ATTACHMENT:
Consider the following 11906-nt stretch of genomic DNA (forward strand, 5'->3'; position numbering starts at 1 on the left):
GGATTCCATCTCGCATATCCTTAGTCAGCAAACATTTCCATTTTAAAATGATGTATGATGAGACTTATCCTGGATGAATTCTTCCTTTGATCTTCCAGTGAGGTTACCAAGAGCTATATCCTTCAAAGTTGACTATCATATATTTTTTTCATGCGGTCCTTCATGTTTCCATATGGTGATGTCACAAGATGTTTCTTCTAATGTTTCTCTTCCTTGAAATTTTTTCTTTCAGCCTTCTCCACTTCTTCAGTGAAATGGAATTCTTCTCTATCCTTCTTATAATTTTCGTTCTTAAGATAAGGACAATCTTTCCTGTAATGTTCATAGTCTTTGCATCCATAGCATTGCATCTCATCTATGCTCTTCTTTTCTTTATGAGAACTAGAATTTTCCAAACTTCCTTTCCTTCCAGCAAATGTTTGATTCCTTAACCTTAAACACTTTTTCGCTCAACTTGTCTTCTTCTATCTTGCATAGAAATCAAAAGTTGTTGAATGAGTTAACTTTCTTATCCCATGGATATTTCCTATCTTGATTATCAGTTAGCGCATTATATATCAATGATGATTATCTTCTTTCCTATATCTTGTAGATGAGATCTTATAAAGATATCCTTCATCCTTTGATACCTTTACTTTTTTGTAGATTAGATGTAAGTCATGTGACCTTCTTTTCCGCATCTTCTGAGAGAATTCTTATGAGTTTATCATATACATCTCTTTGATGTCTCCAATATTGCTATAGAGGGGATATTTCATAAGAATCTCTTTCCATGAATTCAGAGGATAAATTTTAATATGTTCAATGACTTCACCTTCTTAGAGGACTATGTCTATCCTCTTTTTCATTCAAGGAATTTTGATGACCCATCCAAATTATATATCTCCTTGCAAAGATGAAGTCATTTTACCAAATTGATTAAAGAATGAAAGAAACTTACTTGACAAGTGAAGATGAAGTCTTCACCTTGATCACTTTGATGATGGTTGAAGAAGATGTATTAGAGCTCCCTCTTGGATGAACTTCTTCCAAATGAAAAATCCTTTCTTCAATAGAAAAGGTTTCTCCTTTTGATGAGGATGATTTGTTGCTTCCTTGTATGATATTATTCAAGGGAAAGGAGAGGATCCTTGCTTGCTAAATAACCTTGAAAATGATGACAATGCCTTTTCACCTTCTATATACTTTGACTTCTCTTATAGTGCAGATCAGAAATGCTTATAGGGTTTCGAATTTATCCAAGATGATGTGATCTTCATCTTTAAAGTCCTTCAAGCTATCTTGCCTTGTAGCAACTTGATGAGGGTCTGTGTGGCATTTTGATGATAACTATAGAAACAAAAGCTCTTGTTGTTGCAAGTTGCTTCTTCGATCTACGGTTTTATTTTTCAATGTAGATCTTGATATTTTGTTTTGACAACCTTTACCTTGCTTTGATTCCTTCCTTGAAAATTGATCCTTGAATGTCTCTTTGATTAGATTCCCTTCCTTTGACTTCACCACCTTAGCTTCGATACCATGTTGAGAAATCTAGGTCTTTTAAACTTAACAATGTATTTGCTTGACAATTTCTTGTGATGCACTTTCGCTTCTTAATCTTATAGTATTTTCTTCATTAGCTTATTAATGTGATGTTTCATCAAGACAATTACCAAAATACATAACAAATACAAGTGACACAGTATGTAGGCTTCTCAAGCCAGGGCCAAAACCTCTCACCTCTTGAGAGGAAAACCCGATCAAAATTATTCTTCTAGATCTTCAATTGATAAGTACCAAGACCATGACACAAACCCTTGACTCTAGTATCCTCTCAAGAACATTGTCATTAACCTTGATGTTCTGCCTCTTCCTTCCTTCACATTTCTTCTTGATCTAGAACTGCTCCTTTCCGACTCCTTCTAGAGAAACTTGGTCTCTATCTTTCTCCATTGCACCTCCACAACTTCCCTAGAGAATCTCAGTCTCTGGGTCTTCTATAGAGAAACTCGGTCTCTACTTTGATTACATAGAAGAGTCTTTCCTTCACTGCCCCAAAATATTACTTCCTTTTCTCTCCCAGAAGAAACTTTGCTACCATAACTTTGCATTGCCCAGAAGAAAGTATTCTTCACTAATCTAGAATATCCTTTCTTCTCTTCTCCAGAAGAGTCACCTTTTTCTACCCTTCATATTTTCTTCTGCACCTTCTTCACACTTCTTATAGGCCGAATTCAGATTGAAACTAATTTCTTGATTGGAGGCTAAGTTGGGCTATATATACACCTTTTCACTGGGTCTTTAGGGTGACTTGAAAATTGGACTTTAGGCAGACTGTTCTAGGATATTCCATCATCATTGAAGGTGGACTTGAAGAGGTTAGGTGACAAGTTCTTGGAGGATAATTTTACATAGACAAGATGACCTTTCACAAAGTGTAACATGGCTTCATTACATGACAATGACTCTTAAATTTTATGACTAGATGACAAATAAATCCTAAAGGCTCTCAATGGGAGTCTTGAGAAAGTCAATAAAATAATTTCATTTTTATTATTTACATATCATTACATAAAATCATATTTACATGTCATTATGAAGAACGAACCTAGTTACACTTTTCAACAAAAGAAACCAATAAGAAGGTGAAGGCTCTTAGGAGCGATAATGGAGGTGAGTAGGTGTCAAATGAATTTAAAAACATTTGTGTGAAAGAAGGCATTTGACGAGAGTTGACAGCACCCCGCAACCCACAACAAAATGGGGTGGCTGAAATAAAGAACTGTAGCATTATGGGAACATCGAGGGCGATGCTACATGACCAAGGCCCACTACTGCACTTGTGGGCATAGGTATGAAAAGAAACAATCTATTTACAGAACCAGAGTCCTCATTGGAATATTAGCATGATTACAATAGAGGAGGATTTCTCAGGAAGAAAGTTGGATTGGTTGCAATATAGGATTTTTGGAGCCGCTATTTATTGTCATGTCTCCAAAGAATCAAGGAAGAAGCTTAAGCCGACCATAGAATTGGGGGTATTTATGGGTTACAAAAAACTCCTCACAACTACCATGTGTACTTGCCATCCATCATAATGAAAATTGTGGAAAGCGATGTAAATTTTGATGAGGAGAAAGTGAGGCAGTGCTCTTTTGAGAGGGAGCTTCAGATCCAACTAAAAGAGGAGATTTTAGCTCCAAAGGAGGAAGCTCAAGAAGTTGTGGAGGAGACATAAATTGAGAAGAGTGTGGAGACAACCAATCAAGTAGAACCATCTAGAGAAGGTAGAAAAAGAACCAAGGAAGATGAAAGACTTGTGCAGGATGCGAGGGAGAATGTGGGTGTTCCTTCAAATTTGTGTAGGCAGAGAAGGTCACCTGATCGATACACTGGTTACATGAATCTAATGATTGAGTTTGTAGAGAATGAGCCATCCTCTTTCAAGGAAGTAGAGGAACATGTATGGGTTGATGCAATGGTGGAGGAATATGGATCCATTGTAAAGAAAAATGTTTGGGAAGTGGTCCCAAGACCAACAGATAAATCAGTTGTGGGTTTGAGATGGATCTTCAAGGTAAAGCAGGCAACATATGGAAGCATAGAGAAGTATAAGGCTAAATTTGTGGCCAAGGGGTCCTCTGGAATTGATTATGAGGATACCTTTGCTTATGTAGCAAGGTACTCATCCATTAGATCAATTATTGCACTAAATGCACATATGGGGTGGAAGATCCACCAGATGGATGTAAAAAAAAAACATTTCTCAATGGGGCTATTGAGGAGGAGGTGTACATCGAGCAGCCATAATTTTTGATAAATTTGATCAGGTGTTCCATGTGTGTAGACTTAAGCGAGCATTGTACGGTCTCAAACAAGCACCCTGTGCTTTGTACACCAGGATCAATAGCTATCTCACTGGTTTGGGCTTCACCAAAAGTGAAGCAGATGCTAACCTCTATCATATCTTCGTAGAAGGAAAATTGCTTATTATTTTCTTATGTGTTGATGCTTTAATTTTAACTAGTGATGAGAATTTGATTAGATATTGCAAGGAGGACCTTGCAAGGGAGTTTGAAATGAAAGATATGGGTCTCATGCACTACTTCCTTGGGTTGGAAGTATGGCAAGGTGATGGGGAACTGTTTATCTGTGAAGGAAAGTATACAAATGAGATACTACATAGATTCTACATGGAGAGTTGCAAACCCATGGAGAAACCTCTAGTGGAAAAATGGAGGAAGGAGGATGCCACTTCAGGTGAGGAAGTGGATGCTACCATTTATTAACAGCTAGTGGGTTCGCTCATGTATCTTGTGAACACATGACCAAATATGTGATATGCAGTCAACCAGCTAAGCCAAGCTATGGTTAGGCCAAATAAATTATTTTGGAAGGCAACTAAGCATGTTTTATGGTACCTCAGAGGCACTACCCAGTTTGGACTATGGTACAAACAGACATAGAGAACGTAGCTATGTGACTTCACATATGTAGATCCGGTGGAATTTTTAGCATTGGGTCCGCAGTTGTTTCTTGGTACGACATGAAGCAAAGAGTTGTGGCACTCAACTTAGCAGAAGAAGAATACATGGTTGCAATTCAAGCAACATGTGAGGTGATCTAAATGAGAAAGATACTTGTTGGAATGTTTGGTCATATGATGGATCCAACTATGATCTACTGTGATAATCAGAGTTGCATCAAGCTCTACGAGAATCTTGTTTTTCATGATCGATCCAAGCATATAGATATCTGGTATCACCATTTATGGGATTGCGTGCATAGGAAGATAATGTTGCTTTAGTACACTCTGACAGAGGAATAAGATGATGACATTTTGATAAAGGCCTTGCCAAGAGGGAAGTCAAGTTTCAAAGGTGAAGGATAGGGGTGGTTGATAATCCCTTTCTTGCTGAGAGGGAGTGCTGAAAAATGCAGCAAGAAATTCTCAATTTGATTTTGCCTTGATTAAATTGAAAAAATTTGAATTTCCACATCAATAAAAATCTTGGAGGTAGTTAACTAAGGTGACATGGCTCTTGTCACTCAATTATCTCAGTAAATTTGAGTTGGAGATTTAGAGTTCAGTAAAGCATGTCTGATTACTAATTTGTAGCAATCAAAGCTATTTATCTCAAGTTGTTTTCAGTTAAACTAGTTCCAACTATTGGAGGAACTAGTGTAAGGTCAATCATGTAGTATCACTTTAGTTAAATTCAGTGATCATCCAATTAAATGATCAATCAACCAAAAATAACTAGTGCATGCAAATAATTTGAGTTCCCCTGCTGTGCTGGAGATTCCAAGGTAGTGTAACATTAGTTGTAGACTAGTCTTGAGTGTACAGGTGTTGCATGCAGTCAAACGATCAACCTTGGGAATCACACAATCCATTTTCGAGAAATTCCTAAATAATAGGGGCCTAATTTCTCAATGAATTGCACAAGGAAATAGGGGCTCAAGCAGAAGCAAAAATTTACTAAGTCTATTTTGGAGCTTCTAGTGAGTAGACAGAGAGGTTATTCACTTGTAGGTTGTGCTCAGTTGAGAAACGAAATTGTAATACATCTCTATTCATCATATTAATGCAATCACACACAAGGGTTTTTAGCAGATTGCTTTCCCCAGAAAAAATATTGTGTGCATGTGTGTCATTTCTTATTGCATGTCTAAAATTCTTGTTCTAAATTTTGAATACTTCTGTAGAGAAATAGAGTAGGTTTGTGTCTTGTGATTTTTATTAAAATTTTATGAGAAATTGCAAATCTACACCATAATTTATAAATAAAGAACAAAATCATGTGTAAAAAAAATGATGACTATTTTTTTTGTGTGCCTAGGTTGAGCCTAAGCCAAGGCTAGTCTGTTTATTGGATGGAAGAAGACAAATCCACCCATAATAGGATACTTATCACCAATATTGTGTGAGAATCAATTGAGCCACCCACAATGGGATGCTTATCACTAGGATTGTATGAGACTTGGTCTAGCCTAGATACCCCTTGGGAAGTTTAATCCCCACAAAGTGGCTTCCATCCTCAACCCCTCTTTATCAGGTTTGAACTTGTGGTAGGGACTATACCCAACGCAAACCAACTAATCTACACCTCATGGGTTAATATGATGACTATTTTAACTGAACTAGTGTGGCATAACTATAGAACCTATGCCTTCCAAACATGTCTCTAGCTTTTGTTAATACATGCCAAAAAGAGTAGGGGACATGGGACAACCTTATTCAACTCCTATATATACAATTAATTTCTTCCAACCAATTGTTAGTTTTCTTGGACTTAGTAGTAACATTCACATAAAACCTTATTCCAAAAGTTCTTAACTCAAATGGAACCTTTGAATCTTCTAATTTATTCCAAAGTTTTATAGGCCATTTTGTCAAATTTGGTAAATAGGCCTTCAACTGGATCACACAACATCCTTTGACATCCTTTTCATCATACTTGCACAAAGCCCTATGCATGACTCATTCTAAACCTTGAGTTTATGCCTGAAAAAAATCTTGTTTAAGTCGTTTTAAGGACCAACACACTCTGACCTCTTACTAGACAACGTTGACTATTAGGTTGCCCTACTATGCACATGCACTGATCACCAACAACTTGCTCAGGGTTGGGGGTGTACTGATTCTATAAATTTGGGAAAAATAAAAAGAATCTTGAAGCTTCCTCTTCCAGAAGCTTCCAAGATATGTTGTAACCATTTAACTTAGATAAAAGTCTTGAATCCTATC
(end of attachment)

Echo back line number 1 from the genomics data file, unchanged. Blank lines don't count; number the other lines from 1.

Consider the following 11906-nt stretch of genomic DNA (forward strand, 5'->3'; position numbering starts at 1 on the left):